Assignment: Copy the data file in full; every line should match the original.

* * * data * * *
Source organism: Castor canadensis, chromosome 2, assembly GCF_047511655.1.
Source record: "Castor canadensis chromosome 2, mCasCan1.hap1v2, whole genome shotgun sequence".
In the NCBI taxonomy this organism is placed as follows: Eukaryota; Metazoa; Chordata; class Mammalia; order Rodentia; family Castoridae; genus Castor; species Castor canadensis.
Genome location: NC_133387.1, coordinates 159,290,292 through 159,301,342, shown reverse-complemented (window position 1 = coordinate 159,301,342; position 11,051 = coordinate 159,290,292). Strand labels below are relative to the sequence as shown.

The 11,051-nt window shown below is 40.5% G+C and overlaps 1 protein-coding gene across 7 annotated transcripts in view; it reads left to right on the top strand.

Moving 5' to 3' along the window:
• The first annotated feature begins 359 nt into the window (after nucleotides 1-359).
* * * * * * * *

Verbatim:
Source organism: Castor canadensis, chromosome 2, assembly GCF_047511655.1.
Source record: "Castor canadensis chromosome 2, mCasCan1.hap1v2, whole genome shotgun sequence".
In the NCBI taxonomy this organism is placed as follows: Eukaryota; Metazoa; Chordata; class Mammalia; order Rodentia; family Castoridae; genus Castor; species Castor canadensis.
Genome location: NC_133387.1, coordinates 159,290,292 through 159,301,342, shown reverse-complemented (window position 1 = coordinate 159,301,342; position 11,051 = coordinate 159,290,292). Strand labels below are relative to the sequence as shown.

The 11,051-nt window shown below is 40.5% G+C and overlaps 1 protein-coding gene across 7 annotated transcripts in view; it reads left to right on the top strand.

Moving 5' to 3' along the window:
• The first annotated feature begins 359 nt into the window (after nucleotides 1-359).